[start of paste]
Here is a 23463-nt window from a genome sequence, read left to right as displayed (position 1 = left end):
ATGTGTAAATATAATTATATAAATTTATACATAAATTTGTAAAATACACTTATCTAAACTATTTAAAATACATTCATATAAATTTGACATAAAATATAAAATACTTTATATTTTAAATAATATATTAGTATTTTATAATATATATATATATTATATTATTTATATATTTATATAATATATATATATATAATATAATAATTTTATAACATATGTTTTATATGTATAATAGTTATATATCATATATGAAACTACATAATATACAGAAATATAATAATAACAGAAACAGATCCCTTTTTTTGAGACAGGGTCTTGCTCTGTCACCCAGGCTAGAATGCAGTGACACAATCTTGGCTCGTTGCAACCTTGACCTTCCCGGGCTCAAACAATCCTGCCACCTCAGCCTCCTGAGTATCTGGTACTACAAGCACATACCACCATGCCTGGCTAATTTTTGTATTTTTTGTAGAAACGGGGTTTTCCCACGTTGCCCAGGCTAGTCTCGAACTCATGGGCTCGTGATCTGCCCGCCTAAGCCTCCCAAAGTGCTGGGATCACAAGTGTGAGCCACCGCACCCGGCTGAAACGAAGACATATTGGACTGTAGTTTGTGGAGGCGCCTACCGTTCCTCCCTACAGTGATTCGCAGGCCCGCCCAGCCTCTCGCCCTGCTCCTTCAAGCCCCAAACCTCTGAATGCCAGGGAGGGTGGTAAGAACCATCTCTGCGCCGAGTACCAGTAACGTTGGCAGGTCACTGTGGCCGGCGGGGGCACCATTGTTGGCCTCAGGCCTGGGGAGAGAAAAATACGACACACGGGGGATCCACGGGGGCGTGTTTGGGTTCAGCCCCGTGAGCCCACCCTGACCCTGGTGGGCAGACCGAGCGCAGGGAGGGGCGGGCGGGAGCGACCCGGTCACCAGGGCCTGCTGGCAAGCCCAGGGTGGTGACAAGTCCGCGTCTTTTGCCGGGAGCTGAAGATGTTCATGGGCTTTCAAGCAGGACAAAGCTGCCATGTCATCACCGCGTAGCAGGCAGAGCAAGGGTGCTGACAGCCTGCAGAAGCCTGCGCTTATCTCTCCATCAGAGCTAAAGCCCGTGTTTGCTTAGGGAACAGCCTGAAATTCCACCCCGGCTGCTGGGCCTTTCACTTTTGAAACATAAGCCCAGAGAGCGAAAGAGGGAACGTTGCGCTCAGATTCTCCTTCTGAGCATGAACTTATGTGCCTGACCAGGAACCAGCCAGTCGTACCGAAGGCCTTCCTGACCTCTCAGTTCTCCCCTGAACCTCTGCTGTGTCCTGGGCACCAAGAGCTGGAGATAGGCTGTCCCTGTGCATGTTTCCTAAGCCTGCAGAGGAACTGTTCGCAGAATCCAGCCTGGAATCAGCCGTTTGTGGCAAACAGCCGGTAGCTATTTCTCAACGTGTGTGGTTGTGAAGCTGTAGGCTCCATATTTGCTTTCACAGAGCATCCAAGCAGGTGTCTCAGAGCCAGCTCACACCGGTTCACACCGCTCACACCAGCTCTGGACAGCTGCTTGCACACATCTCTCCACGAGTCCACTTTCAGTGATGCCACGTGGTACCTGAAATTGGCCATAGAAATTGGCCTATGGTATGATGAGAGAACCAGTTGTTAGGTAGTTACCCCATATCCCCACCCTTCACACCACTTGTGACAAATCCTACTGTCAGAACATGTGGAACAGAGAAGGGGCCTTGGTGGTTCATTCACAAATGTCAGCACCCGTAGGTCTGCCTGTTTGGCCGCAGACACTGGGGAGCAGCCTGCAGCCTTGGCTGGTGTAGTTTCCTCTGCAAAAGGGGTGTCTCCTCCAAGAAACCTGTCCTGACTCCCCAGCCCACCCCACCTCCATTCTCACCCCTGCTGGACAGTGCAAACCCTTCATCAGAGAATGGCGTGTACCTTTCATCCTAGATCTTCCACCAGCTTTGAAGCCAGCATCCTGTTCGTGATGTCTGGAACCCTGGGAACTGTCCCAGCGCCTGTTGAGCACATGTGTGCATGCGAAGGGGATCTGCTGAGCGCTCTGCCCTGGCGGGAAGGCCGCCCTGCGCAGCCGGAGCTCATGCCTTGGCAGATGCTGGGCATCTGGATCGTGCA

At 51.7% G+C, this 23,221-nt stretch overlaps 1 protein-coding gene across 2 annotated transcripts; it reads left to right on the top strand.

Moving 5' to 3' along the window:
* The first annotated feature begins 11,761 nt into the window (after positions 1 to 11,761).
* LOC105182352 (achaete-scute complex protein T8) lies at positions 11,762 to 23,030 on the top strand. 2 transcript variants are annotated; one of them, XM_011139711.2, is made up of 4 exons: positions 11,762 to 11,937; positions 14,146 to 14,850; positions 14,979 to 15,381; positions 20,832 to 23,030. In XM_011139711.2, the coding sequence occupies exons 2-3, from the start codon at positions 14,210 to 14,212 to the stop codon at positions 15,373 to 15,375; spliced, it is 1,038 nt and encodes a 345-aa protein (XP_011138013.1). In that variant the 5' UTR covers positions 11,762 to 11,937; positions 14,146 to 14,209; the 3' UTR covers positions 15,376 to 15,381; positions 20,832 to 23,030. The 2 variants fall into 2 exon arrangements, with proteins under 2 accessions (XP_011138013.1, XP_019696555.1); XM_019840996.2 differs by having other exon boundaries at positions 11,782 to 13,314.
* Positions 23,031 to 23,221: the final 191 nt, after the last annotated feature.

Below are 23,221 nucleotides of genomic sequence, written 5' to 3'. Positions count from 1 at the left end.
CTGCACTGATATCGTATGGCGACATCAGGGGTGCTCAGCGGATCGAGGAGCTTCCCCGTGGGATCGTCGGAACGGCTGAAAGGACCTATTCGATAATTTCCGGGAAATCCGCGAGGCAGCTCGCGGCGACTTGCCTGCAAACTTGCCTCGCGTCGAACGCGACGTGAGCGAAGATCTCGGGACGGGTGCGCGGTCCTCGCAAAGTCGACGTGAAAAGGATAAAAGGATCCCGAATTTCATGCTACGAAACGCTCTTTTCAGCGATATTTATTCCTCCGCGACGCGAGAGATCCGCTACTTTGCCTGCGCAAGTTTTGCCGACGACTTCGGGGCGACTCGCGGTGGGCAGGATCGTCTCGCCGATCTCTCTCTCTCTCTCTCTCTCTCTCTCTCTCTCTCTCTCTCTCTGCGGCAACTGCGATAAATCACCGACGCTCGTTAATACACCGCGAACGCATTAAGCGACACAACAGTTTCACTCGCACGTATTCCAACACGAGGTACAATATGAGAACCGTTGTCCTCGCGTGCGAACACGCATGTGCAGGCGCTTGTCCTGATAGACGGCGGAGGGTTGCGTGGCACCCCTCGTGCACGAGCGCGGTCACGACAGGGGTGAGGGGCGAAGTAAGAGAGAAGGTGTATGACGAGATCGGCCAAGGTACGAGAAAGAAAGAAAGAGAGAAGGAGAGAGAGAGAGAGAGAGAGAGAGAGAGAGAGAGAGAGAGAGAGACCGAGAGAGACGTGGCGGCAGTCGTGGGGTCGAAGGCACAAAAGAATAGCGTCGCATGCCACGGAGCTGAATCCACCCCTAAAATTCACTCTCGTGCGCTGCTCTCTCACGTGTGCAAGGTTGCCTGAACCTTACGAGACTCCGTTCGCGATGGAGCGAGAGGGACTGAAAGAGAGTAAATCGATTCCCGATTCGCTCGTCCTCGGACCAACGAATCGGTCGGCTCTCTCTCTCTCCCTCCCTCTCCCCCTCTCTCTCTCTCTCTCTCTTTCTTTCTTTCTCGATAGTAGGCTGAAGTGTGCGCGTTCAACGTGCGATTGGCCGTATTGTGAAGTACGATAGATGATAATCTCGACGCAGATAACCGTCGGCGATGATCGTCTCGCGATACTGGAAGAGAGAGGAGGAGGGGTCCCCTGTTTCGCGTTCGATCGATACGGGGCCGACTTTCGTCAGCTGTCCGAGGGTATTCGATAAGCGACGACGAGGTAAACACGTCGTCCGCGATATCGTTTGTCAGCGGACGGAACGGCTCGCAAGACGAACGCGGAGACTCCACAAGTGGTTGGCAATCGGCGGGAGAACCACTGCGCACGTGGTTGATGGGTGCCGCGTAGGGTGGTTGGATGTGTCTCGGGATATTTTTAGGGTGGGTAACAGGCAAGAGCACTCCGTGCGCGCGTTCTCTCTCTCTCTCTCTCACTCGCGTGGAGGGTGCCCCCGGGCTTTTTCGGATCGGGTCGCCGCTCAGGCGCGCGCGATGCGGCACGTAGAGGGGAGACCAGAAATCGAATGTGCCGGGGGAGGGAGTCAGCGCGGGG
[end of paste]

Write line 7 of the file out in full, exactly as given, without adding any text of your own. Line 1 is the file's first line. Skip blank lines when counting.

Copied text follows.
* Positions 23,031 to 23,221: the final 191 nt, after the last annotated feature.